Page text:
Trump Adds Afghanistan to List of Issues That Defy Easy FixBy
Vows on health, taxes, immigration look different in office
Open-ended troop commitment risks alienating core followers
Donald Trump vowed as a presidential candidate to reduce America’s military involvement abroad and quickly defeat Islamic State terrorists. His announcement of an open-ended commitment to Afghanistan to battle jihadists is a concession that as president he cannot meet either promise.
Trump’s shift on Afghanistan is the latest indication of how difficult it has been to deliver on his “only I can fix it” campaign theme, as setbacks and delays on issues including health care, immigration and a tax code overhaul have defied his assurances of easy answers to vexing problems.
“My original instinct was to pull out, and historically I like following my instincts,” Trump said on Monday. “But all of my life I heard that decisions are much different when you sit behind the desk in the Oval Office.”
In his prime-time address, Trump stood before a gathering of troops and invoked his study of Afghanistan “in great detail and from every conceivable angle” and months of deliberations by “my cabinet and generals.” He said he will keep American forces engaged there as long as it takes to bring the Taliban to the negotiating table, giving the green light to a Defense Department plan to send 4,000 additional personnel.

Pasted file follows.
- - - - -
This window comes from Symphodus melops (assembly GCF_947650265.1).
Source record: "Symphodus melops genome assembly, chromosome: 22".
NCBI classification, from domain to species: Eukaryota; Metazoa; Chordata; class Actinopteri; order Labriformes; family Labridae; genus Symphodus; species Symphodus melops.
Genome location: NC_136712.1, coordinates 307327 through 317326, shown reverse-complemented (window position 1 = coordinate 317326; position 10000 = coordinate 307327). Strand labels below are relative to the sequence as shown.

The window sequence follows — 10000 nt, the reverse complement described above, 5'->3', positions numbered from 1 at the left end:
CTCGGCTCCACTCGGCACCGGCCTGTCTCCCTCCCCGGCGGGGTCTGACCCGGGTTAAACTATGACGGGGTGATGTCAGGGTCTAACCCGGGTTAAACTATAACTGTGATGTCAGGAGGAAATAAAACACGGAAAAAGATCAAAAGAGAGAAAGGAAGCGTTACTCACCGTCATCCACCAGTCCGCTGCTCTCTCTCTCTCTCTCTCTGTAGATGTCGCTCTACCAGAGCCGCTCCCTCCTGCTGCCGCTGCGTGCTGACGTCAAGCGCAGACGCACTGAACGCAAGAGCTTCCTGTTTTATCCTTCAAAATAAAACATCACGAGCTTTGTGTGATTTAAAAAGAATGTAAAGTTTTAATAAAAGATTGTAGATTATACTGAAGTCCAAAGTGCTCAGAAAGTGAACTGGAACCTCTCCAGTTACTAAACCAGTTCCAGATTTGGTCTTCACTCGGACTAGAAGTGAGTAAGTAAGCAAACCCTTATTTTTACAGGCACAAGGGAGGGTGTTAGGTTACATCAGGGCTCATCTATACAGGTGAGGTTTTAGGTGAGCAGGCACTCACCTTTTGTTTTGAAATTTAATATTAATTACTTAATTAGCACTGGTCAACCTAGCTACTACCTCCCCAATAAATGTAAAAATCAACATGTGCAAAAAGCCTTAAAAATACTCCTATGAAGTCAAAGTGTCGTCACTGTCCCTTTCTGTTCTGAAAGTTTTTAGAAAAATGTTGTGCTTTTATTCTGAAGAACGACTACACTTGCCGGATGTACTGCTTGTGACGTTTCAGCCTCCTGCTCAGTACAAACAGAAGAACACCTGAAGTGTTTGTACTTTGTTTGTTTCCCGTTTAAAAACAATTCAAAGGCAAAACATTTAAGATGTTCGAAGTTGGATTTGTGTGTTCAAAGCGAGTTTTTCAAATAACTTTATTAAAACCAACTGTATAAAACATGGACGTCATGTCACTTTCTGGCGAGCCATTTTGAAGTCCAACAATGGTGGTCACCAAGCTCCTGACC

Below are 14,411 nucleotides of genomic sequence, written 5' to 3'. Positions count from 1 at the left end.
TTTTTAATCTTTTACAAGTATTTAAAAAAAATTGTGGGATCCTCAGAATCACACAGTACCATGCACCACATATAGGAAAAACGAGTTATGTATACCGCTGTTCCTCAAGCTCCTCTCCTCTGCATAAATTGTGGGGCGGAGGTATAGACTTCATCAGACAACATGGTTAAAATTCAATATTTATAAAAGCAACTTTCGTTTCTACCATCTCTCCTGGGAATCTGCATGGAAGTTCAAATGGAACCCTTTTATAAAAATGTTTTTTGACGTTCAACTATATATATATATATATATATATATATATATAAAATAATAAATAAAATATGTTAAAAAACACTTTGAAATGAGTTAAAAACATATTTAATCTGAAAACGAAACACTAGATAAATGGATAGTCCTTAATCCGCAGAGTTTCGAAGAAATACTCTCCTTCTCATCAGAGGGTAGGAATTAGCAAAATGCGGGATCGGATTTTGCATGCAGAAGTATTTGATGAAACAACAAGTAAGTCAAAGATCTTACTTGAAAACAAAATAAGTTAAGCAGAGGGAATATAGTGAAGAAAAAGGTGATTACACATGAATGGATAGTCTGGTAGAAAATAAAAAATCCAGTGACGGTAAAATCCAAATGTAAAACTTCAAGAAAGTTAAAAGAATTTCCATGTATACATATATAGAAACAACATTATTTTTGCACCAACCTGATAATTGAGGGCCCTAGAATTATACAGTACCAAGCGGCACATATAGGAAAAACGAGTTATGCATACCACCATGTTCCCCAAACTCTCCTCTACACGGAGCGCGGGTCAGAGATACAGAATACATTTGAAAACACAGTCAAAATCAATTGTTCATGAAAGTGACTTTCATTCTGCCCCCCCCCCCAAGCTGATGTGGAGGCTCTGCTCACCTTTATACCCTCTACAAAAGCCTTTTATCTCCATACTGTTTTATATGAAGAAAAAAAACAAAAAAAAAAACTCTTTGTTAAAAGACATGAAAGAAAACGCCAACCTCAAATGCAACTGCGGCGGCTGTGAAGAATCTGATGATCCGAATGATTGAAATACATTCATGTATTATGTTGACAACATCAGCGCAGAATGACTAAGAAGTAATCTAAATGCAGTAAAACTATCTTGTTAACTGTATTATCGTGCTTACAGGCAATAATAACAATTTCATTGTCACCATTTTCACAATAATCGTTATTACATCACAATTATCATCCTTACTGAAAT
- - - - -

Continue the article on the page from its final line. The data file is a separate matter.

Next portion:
As with his proposals to revamp the U.S. tax code and repeal Obamacare, the president provided relatively few specifics on how he would proceed. He hasn’t yet been able to deliver a result on either of those priorities. Yet Trump’s move won applause from establishment Republicans including House Speaker Paul Ryan.
“I’m pleased with the decision,” Ryan said at a CNN town hall after the speech. “We cannot allow another safe haven for terrorists to materialize again.”
But it’s unclear whether he can win over voters who elected him on a promise to disentangle the U.S. from long and costly foreign military missions and put “America First.” He may hear from them as soon as Tuesday, when he holds a rally in Arizona.
Hours before Trump’s speech, Stephen Bannon, the populist architect of Trump’s election victory who left the administration on Friday, signaled political danger ahead. Breitbart News, the conservative website where Bannon resumed his previous position as executive editor, published an article Monday headlined, “America First? With Steve Bannon Out, Globalists Push for More War Abroad.”
After the speech, the website attacked the announcement as a “flip-flop” and said it was essentially the same policy as the Obama administration without the details.
Vice President Mike Pence disagreed with that assessment in an interview with NBC on Tuesday. “The last administration engaged in a short-term surge and then announced a timeline for withdrawal, emboldening the enemy,” he said. Trump provided a whole new strategy of “resolve and commitment” that involves not only Afghanistan, but other countries in the region, he said.
The split between establishment Republicans and energized right-wing insurgents ultimately killed Trump’s hopes for a repeal of Obamacare. And these intra-party tensions will likely increase as Trump faces one of the busiest, toughest months of his presidency, with battles over an increase in the legal debt limit to avert a first-ever U.S. default and a clash over federal spending that could shut down the government.
Measure of Patience